Both Senator Scott Brown and Elizabeth Warren, his Democratic challenger, have boasted that they are being transparent in revealing the cases they have handled in their legal careers. But neither candidate has produced a full list of clients, and both have dribbled out the information in recent days in ways that make it difficult for the media and the public to vet.
The issue has become a flashpoint in the campaign as Brown has tried to undermine Warren’s reputation as a consumer advocate by pointing to her work for two corporate clients.
Warren, meanwhile, has more recently countered that Brown has not been forthcoming about his work as a real estate lawyer, and needs to explain how that work may have intersected with his position as a state lawmaker in the years before he was elected to the US Senate in 2010.
Warren, a Harvard Law School bankruptcy specialist, released a list of 13 cases Monday night, just 15 minutes before the start of her second debate with Brown. Her campaign described those often complex cases in brief, flattering terms. But the list did not include all the clients Warren has consulted with or represented over the years that may not have appeared on court dockets.
Instead, Warren’s list was partial. She included all clients she represented since 2008, information that was already public in disclosure forms she filed when she went to Washington to lead a congressional panel and then serve in the Obama administration.
The cases she included from before 2008 were those already available from other publicly searchable databases, when she represented a client in court.
That meant her list excluded cases in which she may have consulted or served clients in other ways. A 2002 affidavit, first posted on the conservative blog Legal Insurrection, shows examples of some of those consulting clients not mentioned in Monday night’s release. That affidavit shows that among them were Dow Chemical “in the early days of the Dow Corning bankruptcy,” according to Warren’s 2002 affidavit, filed as part of another case. The campaign confirmed that Warren, an expert in bankruptcy trusts, consulted for the company, but did not provide details, citing attorney client privilege. In that period, the company set up a trust to pay plaintiffs who claimed in lawsuits that silicone breast implants had led to health problems.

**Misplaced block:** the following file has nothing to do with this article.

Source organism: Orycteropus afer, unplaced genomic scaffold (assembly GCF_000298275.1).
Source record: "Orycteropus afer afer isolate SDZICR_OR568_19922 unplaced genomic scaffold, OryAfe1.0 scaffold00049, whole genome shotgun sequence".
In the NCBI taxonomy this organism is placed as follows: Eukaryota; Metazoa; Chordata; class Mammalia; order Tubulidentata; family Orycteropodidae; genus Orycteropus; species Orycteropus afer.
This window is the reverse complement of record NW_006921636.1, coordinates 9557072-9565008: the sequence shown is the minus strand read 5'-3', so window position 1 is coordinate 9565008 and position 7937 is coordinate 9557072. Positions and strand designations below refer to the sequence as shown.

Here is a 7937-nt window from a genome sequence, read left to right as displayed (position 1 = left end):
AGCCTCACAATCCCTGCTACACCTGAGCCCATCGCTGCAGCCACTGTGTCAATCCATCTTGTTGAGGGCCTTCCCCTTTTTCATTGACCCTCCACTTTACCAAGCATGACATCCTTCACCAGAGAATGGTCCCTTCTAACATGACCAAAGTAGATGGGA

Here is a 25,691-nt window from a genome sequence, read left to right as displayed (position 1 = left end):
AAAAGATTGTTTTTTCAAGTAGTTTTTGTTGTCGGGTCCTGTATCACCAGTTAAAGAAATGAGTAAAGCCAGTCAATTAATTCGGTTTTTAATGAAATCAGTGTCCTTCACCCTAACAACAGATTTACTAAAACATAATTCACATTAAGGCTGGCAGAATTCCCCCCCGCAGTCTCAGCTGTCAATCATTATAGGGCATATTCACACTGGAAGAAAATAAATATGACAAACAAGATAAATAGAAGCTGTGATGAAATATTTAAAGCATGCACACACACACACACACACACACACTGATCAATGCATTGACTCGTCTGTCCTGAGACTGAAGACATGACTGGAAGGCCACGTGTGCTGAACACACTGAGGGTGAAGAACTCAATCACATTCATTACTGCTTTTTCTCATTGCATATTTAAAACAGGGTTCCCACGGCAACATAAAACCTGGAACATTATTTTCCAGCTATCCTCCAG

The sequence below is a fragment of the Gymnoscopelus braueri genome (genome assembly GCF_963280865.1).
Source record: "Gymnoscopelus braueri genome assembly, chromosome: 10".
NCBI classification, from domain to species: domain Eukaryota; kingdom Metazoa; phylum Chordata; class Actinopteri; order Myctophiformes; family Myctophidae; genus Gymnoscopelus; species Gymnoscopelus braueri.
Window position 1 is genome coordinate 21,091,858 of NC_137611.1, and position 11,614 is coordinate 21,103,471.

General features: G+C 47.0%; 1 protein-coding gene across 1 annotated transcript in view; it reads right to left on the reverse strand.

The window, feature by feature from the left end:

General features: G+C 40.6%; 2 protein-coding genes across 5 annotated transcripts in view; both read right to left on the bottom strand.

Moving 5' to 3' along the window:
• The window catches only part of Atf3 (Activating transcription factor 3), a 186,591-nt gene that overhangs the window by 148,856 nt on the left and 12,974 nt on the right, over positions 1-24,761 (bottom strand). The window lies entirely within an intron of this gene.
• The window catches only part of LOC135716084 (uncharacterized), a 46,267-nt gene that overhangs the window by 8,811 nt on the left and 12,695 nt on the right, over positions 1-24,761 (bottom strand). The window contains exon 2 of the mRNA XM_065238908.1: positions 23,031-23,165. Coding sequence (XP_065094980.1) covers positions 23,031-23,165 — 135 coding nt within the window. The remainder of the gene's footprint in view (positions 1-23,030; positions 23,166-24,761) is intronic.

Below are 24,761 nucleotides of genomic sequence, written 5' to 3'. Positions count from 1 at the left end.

Warren’s campaign would not say why it would not disclose the full list of her clients.
Their partial release of the Harvard professor’s cases moments before the debate was timed to do two things: meet a challenge Brown gave her last week to reveal all of her clients, and to challenge Brown to release his clients, so she could gain the offensive during the televised face off Monday night.
Brown has maintained he has not held anything back about his own legal work. But before releasing a partial list of clients Tuesday, he had offered only broad parameters — none in writing — about his 25-year legal career. He said at a press conference last Thursday that he served as a judge advocate general in the military and that he has also maintained a small real estate practice, run out of his home for the last seven to nine years. But in some years, Brown has earned more than $100,000 from that practice, according to public disclosure forms he filed with the state when he was a state legislator.
“My legal practice is pretty simple,” Brown said on Thursday. “I go to people’s houses. I do real estate closings and as a title agent,” he added, before naming some, but not all, of his corporate clients .
Brown then said he would double-check the information when he got home and update the public on Friday, which he did not do.
During Monday night’s debate, moderator David Gregory mentioned that Warren had released a list of her clients, without realizing it was only partial, and asked Brown why he had not done so.
“I did, actually,” Brown insisted. “I released it about a week ago. I’m a real estate attorney representing small banks, out of a home office. So yeah, I did that last week.”
Warren then pointed out that there was no list, and suggested he had something to hide.
Brown has made an effort to contrast his work as a small title attorney with Warren’s work as a “hired gun” for large corporations, including LTV Steel, which was working to avoid paying into a fund for retired coal miners’ health care benefits. “I’ve never done any foreclosures or any subprime mortgages,” Brown told reporters Tuesday during an appearance in Worcester, according to footage from the event. “To compare what I do as a JAG attorney and as a small real estate closing attorney from Wrentham, it’s kind of laughable.”